Related Topics for the Design and Pilot Stage
Skill Sets in Communicating to Patients
Health Literacy and NumeracyGiven the commonness of low health literacy and numeracy, your care team can use the information and resources below to ensure that patients comprehend their options.
Health Literacy Tips:
- Use plain language. Avoid or define medical terms.
- Focus on the “need to know,” and avoid the “nice to know.” Too much information can easily overwhelm.
- Give patients easy-to-read handouts to take home with them, so they can remember what you’ve discussed.
- Use the teach-back technique. This is a quick and easy way to verify that the patient understands their medical information—a vital step in the decision-making process.
- Speak slowly, and listen carefully to the patient’s response.
Health Numeracy Tips:
- Know your patient’s preferred unit of measurement: “U.S. or metric?”
- Do the math for the learner
- Avoid percentages: Instead of 10%, say “10 in 100”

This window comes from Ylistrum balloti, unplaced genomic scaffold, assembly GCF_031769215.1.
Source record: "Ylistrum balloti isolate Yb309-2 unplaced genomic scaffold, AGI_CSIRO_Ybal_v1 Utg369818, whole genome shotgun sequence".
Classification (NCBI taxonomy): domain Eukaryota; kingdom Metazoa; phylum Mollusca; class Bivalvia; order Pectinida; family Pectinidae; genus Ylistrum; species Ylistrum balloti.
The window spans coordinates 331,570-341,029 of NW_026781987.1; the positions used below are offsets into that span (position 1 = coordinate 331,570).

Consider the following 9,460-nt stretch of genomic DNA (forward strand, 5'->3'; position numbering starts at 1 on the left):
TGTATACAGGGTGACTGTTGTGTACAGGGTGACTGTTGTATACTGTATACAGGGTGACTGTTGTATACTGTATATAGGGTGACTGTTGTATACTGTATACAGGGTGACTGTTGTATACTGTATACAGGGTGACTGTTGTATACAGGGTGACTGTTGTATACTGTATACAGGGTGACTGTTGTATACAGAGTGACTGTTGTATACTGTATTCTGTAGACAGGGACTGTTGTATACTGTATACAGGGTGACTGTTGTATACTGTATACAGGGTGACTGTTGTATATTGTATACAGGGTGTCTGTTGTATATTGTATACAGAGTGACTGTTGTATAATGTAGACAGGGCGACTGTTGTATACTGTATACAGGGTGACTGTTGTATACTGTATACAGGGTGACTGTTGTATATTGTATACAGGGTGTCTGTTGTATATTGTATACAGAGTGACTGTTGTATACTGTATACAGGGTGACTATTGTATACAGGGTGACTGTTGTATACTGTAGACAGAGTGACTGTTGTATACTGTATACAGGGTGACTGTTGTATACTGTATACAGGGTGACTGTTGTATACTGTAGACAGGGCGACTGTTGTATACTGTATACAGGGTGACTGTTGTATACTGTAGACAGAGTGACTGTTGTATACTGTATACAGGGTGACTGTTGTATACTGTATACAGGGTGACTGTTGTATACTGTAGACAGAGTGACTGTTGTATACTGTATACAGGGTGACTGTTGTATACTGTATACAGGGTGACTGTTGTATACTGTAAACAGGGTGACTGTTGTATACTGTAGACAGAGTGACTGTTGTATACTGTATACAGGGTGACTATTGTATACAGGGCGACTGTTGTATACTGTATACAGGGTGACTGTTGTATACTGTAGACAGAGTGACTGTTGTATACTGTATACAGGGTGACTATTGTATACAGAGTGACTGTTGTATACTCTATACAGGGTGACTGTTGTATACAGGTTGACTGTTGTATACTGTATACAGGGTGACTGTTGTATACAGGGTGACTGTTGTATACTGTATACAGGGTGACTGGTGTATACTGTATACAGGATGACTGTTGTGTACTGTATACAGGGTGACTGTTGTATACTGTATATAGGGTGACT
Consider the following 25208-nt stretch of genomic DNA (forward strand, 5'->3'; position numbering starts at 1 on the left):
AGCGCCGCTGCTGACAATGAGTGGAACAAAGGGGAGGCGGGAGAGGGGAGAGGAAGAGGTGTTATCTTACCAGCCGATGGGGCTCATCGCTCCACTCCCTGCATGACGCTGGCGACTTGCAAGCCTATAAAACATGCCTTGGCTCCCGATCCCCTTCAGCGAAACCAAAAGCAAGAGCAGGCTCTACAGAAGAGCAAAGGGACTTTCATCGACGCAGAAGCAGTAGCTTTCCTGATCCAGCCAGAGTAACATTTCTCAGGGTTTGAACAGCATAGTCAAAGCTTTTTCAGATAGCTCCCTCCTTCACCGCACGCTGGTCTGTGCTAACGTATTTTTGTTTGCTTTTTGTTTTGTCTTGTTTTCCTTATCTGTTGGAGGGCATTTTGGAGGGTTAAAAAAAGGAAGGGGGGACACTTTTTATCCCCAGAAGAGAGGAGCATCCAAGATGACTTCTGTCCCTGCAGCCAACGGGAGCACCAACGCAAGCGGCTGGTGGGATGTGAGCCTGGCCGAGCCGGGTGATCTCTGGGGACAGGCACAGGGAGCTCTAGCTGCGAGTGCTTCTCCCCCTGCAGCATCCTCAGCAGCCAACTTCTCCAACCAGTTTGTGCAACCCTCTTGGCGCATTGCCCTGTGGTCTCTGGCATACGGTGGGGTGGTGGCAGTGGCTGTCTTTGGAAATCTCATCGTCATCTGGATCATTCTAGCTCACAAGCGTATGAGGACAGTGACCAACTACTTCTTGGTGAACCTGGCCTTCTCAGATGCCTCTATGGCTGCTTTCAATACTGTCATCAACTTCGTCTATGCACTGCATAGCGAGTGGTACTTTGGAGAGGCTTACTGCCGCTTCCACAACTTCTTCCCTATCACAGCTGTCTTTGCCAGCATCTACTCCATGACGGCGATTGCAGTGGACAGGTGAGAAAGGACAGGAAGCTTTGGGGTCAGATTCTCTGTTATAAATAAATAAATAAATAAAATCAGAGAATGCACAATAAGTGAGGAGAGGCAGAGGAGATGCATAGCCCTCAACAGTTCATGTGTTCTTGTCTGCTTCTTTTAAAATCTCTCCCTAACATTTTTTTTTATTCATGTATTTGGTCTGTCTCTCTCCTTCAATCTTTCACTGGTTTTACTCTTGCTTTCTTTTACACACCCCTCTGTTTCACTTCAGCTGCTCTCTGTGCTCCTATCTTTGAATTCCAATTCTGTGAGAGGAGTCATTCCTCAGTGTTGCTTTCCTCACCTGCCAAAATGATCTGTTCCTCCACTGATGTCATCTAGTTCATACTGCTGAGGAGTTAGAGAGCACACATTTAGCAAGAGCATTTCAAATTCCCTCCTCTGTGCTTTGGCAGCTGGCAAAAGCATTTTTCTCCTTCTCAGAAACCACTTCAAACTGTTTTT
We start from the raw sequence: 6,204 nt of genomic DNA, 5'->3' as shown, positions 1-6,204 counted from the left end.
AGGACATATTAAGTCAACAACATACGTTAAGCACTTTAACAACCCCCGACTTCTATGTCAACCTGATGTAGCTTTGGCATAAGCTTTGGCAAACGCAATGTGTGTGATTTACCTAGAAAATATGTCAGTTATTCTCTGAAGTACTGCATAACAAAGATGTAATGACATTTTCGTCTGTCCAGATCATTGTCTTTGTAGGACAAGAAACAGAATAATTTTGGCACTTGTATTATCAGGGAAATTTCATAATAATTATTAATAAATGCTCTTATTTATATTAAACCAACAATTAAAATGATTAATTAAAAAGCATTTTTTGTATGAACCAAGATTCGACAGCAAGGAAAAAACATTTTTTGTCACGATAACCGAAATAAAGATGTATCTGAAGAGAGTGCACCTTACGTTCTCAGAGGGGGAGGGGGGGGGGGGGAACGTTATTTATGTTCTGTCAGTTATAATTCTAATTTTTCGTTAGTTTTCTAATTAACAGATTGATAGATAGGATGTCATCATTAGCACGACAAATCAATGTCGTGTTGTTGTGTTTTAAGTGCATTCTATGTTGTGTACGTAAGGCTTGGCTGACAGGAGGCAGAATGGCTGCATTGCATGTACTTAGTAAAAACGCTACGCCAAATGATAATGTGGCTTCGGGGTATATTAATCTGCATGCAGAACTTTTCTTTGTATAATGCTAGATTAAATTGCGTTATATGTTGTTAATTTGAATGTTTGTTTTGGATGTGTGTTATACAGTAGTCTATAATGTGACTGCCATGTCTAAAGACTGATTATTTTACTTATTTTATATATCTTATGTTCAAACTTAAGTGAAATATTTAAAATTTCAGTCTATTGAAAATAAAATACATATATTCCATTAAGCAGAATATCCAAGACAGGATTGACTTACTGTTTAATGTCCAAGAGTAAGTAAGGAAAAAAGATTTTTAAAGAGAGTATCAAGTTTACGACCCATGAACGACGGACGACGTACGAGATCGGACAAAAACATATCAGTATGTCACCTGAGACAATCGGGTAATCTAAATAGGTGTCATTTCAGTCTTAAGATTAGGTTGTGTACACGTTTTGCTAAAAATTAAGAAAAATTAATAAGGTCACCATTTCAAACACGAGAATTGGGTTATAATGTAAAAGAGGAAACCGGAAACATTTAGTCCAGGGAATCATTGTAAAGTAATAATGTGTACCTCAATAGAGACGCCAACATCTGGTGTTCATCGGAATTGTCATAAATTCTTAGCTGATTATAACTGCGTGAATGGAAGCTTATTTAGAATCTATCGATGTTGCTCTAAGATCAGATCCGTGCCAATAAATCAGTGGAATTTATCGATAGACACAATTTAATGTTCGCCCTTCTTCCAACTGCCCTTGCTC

- Keep denominators constant: “10 in 100 patients will have a given side effect. 5 in 100 will have long-term problems.”
- Use words to qualify numbers: “There’s a low chance of having this side effect. It only happens in 5 out of 100 people.”
- Communicating risks and benefits
- Offer both negative and positive frames: “10 in 100 patients will have side effects. This means that 90 in 100 patients will have no side effects.”
- Clarify time lines: “These studies describe cancer recurrence rates over 10 years. We don’t know what recurrence rates look like after 20 or 30 years. We think your risk may decrease 20 years from now, but there will always be a chance of this coming back.”
- Discuss absolute risks/benefits, not relative risks/benefits Relative risk = exaggerated perceptions: “This treatment will double your cancer risk.” Absolute risk = more realistic perceptions: “With this treatment, 2 in 100 patients will get cancer. Without it, 1 in 100 patients will get cancer.” Note that cancer risk has doubled, but it is still very low.
- Use icon arrays. Icon arrays display nearly precise probability data while reducing errors of judgement, as they help remove emotion from the equation. Use icon arrays to compare baseline risk (or benefit) to risk/benefit with a specific intervention. Create free icon arrays at www.iconarray.com.